Starting this August, Indian Army fighting units on the Line of Control and in the Kashmir Valley get to add […]
Things have certainly been allowed to cool down after months of momentum on India’s high-profile Make In India fighter programme, […]
In a verdict that has big implications for the quality of defence manufacture in India, liability of manufacturers, flight safety […]
Amazing versitility from humanitarian to military use. Fantastic addition to the IAF.
look at that cargo…..generators, trucks , medical vehicles
surely we should get more of these
Now it is time for the C-17 to prove itself as a paisa vasool investment.
MoD should really consider buying RO desalination systems from the USN. Even if one puts those in a few ships from the inactive fleet – they would make a major difference in this kind of situation.
In the Iraq War US Army engineers laid a pipeline that ran fuel and water all the way to the FEBA as the armor units cut they way at high speed to Baghdad.
That kind of technology would be very useful in the present situation.
Shiv,INS Jalashwa is also deployed in the area. Try to visit and get pictures.
Look at the parts availability and percentage availability of the C 17 and C 130 planes. What is the cost of operation of these planes when compared to An 12 An 32 and Il 78 and with the report that half of SU 30 MKI fleet is non operational due to lack of spares it is high time the IAF should drop out of russian fifth generation plane and opt for F 35 as it is way ahead of anything that is flying with the exception of F22. Develop the LCA MK2 and twin engined MK3 as GE 414 IN5S6 engine is way ahead of snecma engines and it would be easy to upgrades these planes. Go for 200 F35 and make atleast 500 LCA in different trenches. The naval LCA has to succeed and has to fly soon and get certified as 200 each of LCA can be hidden in caves carved in the Himalayas in Kashmir and in arunachal to blunt out any chinese attack. The LCA with levicon would need much smaller runway for takeoff and landing. The new LCA engine can easily develop 110 KN in short bursts without any loss of service life and can develop 128 plus KN military thrust with very minimal increase in SFC making it one of the best engines with power to weight ratio of 12:1 . This would be great for short takeoff and levicon helping in short landings.I still dont understand why the air intakes are not enlarged.Look at Grippen NG intakes and with the engine that would be on LCA they need to make it evan 10% bigger than the intakes of Grippen NG. You cannot run a race with choked nostrils.Drop rafale and Russian FGFA and be more self reliant. The type of air intakes that on LCA are good enough for a plane like IJT or AJT Hawk.HAL has to revamped as they only do fabrication and licence production and IAF now has no faith in it. I knew first hand when USAF were looking for air superiority fighter the technical parameters were so stringent and unrealistic that the manufactures were very upset. The USAF were holding on and industry had to develop the technology that led to F 15 . The plane was so good that it ruled the skies for four decades with routine upgrades.HAL cannot even design a basic or intermediate trainer explains the situation.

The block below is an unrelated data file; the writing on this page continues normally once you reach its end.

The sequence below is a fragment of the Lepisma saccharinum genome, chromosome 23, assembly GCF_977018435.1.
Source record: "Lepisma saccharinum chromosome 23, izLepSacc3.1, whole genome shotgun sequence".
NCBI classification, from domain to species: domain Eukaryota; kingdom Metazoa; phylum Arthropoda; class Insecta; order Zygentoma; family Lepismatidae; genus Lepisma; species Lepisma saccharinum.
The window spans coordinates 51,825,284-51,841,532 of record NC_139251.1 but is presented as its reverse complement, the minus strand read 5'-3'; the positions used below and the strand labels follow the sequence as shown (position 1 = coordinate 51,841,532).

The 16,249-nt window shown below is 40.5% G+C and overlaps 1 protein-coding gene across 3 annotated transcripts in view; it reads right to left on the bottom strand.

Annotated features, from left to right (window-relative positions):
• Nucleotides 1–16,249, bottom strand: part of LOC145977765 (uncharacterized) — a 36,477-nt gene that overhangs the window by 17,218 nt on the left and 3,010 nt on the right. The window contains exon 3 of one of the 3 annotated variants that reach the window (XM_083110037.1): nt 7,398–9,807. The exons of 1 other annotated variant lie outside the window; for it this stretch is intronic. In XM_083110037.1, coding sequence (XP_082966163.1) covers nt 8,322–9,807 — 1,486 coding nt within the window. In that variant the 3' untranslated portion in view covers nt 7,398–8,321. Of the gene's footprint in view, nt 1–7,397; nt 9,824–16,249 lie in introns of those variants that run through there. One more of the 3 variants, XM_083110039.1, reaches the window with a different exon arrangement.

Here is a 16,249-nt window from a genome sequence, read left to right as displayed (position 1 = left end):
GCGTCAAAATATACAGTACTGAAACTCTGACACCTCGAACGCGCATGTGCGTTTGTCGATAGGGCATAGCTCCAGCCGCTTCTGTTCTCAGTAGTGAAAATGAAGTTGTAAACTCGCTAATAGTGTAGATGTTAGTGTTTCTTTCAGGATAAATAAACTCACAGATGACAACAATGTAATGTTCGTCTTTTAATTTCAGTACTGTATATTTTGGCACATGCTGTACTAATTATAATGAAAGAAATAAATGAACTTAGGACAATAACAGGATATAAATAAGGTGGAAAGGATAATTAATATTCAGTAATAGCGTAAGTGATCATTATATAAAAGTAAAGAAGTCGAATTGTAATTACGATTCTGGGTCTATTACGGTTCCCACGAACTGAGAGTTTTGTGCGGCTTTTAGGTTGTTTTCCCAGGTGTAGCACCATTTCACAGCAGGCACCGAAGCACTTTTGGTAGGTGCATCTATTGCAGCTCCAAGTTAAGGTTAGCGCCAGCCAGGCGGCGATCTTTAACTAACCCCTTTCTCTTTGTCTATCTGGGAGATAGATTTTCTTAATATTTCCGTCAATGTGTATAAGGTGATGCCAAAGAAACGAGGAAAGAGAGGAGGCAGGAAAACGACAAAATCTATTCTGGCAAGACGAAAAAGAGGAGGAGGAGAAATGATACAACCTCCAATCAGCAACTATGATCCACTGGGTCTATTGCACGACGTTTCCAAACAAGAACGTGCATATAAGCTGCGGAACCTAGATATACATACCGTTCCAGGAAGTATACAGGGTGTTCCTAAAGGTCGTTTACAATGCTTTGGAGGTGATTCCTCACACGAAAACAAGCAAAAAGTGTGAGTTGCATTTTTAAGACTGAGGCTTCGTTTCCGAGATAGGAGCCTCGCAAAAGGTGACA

please post updates on Tejaswith some pictures
Your channel termed Phailin as "India's Katrina". We do not need such comparison it only shows the poor mind set in some of the editors in your channel. Please avoid it in future.
regarding the availability issue raised by Timbaktoo.
The An-32 and Il-76 cost less up front compared to the C130 or C17.
People at ministry get sticker shock when they see the price of the a/c. That is why IAF used to have the price of the a/c paunted on the side.
What people don't realize is whether you pay up front now or pay in availability problems later … you still pay.
The notion of a holistic cost calculation has not gained ground in the ministry yet.
Also I feel sometimes the discussions get to narrowly focused on the wartime role and the massive role that these planes play in peacetime is forgotten.
There is a very skewed sensibility on these matters, and one hopes that someday the ministry will be confident enough to think differently.
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